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PWM Control DC Motors

Discussion in 'Electronic Design' started by [email protected], Jun 11, 2007.

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  1. Guest

    This approach nearly always uses an H- bridge to drive the motor and
    needs a special reverse switch to reverse it. (see pic)

    So how do PWM servos work through zero degrees and into reverse? I
    thought it would be easier to have bipolar PWM which swings both
    positive and negative.

  2. This PWM H bridge does the direction reverse, as well as the
    speed control. No reversing switch is needed.Note the red
    and green arrows representing forward and reverse current
    that produces forward and reverse torque.
  3. Tim Wescott

    Tim Wescott Guest

    He's describing a situation where they go out of their way to avoid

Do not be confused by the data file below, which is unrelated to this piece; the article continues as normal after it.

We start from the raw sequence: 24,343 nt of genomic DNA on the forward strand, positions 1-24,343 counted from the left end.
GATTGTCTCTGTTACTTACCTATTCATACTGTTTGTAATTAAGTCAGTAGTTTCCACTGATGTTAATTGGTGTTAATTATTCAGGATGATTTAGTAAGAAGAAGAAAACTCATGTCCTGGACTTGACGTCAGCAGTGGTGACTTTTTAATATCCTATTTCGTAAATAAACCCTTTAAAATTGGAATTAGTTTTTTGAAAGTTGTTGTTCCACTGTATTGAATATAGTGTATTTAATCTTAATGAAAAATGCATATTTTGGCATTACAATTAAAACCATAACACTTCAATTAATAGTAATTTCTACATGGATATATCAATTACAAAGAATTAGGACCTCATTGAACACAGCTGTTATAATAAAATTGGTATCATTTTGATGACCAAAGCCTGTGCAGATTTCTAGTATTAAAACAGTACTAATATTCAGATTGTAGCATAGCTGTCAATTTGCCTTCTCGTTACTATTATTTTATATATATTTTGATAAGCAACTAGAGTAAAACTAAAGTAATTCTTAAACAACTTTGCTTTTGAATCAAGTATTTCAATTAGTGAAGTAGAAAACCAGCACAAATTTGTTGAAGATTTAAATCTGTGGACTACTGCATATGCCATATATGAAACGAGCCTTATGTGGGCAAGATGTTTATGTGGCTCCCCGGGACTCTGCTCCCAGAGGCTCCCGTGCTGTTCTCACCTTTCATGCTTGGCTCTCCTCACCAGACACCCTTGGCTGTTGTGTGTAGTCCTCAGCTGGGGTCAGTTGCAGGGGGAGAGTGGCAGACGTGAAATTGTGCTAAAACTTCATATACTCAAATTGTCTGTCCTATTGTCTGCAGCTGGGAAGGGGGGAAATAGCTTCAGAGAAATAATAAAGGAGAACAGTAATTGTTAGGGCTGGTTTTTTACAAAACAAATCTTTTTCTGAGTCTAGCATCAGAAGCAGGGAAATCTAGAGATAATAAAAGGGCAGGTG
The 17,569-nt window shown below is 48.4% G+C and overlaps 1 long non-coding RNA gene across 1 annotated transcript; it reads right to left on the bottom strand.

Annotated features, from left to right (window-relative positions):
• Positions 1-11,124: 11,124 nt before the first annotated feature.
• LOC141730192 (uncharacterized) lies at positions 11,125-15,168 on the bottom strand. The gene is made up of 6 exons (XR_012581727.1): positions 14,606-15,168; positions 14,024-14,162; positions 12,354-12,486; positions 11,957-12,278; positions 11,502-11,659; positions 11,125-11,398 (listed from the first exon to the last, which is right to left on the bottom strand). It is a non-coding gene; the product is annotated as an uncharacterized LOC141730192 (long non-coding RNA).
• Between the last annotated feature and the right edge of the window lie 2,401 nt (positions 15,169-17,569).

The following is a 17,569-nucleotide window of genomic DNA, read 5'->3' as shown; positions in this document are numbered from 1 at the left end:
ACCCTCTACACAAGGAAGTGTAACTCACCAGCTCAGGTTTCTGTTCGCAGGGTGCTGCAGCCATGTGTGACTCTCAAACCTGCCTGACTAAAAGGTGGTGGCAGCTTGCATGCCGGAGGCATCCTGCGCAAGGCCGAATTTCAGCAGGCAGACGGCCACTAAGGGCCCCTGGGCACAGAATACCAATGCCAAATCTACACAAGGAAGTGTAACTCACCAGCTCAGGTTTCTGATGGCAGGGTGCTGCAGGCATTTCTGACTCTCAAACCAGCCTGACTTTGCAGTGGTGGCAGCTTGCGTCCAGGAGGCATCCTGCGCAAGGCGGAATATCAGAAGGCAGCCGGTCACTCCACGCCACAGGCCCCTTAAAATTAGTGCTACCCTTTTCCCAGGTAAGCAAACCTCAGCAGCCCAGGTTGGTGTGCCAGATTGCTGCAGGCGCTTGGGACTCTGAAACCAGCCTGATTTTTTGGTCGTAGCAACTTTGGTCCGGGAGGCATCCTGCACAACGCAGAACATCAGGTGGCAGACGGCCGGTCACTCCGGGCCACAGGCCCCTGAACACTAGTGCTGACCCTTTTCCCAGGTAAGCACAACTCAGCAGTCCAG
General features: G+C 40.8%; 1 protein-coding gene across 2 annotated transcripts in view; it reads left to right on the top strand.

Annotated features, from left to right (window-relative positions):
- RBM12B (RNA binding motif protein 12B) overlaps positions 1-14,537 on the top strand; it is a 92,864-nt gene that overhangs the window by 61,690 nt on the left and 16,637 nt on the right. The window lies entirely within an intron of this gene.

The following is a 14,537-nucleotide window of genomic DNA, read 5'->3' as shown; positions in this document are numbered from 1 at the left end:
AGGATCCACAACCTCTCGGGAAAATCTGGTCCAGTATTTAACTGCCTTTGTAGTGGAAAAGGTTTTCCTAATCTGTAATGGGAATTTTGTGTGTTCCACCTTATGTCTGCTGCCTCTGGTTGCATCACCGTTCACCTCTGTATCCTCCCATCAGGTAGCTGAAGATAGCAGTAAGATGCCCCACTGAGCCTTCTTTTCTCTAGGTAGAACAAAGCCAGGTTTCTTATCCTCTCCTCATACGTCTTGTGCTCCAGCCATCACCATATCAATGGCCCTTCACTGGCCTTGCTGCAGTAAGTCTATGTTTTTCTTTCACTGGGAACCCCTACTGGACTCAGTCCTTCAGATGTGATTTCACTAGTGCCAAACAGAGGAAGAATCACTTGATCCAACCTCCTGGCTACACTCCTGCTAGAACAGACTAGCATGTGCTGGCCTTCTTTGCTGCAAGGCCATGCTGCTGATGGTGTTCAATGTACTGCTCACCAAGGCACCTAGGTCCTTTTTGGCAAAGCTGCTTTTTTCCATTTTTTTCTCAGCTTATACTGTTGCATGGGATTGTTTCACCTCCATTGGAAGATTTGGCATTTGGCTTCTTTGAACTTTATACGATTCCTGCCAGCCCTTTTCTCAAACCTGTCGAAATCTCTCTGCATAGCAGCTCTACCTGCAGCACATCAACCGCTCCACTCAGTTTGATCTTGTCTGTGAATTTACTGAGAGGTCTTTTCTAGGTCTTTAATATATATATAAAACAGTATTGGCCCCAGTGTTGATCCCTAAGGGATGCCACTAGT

switching the high-side FETs. Once you get over that hurdle, it is
    easier to design an H-bridge PWM amplifier than a bipolar PWM amplifier.


    Tim Wescott
    Wescott Design Services

    Do you need to implement control loops in software?
    "Applied Control Theory for Embedded Systems" gives you just what it says.
    See details at
  4. wrote in

    The control signals on the gates of the H-bridge determine the direction
  5. Guest

    I know that but when do you switch over? Is it smooth? With old-
    fashioned DC control and a bipolar supply it is smooth through zero
    and into negative voltage.
  6. If you pulse width modulate the average current to zero as
    you switch directions, the torque reversal is smooth.
  7. You can think of the motor as a giant low pass filter. What you do on any
    given pulse on the PWM would have very little impact on the motion profile.

    Bottom line, just change the direction, and don't worry too much about
    when. During direction changes, chances are the pulses will be small

    As a practical matter, motors have a pulse width at each frequency, below
    which they won't move at all. Be sure to add this dead width to all your
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